When it comes to finding someone who thrives on the challenge of driving positive social and economic development, it’s hard to go past Amanda Yeates.
No stranger to the world of high-performance roles, Ms Yeates has had a career steering complex programs to delivery and advocating for workplace diversity. Now, she is set to hang up her hat as deputy director general at the Queensland Department of Transport and Main Roads (TMR) and is shifting her focus to a project that will shape the Sunshine Coast into the future.
At the end of July, Ms Yeates will begin the role of CEO at SunCentral as the region’s masterplanned Maroochydore CBD continues to grow.
Ms Yeates’ recent appointment includes her among a growing number of women in CEO or senior positions across the Sunshine Coast, establishing it as a diverse region of opportunity and empowerment.
Moving here in 2013 to start a regional director role at TMR for the Sunshine Coast, Ms Yeates progressed to a state-wide role, leading the management of the department’s $5 billion annual capital works program, plus a workforce of more than 3500 staff.
She is also committed to fostering an environment and culture that supports a vibrant, diverse, collaborative, safe, rewarding and high-performing workplace.
The mother of two teenage daughters – who enjoys walking her dogs at Point Cartwright and riding her electric bike in her spare time – tells My Weekly Preview she looks forward to putting her wealth of knowledge into her new position.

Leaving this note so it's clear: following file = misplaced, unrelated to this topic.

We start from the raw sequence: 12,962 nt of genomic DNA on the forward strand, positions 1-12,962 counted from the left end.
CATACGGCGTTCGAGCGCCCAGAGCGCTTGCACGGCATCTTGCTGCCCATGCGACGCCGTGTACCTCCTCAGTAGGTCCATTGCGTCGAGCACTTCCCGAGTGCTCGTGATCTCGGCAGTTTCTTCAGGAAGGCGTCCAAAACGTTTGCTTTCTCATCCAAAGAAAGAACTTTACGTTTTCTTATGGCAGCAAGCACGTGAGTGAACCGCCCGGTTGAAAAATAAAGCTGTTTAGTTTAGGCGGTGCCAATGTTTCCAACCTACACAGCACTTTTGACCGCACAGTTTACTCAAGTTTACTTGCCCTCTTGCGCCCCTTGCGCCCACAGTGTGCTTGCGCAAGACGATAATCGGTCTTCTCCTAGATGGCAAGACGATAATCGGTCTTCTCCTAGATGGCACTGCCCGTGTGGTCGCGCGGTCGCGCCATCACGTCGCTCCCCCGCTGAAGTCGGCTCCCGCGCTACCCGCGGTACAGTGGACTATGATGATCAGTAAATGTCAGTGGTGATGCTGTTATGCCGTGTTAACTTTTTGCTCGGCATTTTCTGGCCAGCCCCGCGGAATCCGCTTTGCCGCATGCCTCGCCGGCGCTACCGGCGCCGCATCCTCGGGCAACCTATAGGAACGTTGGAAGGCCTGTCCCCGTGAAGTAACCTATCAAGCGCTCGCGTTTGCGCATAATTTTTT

“I’ve always been really passionate about the role that public infrastructure and the delivery of infrastructure can play in social and economic vibrancy in regions,” Ms Yeates says.
“What the Sunshine Coast is doing with the development of the Maroochydore CBD is incredibly unique and it’s not that often you get to be involved from the ground up in a masterplanned town centre.
“To be able to be in a role that has the potential to make such a positive difference to my community is just fantastic.”
Forging the way forward for new industries, Ms Yeates says the CBD will allow the next generation of industry leaders to find jobs in their own backyard.
“The Sunshine Coast is going to be a real cornerstone for knowledge-based and high-value new industries as sectors continue to grow. The opportunity the CBD presents with the development of these new industries – and skills development and training – there is a real possibility the next generation will not have to go elsewhere to seek out those jobs.”
Ms Yeates joins the likes of Sunshine Coast Council CEO Emma Thomas and University of the Sunshine Coast Vice-Chancellor and President Professor Helen Bartlett as some of the leading women in the region.
As someone who has been the first woman to hold several positions in her industry, Ms Yeates says the strong presence of women in the region is playing an important shift in closing the gender gap.
“There is a real cluster starting to form in the region of high-performing female CEOs and females in senior roles.
“For me, it is exciting to work alongside these fabulous women who are extremely professional and very successful individuals in their own rights.
“Female participation in engineering and construction and technical build is still so low that I think it is important to show that the opportunities are there.”
Ms Yeates looks forward to her new challenge at the helm of the CBD, where she will hit the ground running engaging with stakeholders and working closely with the project partners.